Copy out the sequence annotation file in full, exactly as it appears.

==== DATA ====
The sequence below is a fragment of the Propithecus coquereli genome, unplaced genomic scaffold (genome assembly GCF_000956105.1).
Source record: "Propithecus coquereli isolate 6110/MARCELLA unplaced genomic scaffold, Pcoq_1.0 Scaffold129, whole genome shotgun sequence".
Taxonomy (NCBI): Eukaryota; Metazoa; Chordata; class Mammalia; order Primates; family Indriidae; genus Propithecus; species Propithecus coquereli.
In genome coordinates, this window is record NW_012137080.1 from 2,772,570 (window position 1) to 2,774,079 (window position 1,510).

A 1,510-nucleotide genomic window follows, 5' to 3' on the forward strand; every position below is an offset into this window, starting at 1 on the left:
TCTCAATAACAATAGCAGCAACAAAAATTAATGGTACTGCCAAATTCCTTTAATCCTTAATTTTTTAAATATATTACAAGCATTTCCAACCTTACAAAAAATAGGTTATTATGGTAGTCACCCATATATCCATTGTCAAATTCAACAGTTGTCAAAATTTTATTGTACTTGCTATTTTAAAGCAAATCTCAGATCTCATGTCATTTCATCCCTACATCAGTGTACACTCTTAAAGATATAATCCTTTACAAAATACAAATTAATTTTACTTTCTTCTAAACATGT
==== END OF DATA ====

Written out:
The sequence below is a fragment of the Propithecus coquereli genome, unplaced genomic scaffold (genome assembly GCF_000956105.1).
Source record: "Propithecus coquereli isolate 6110/MARCELLA unplaced genomic scaffold, Pcoq_1.0 Scaffold129, whole genome shotgun sequence".
Taxonomy (NCBI): Eukaryota; Metazoa; Chordata; class Mammalia; order Primates; family Indriidae; genus Propithecus; species Propithecus coquereli.
In genome coordinates, this window is record NW_012137080.1 from 2,772,570 (window position 1) to 2,774,079 (window position 1,510).

A 1,510-nucleotide genomic window follows, 5' to 3' on the forward strand; every position below is an offset into this window, starting at 1 on the left:
TCTCAATAACAATAGCAGCAACAAAAATTAATGGTACTGCCAAATTCCTTTAATCCTTAATTTTTTAAATATATTACAAGCATTTCCAACCTTACAAAAAATAGGTTATTATGGTAGTCACCCATATATCCATTGTCAAATTCAACAGTTGTCAAAATTTTATTGTACTTGCTATTTTAAAGCAAATCTCAGATCTCATGTCATTTCATCCCTACATCAGTGTACACTCTTAAAGATATAATCCTTTACAAAATACAAATTAATTTTACTTTCTTCTAAACATGT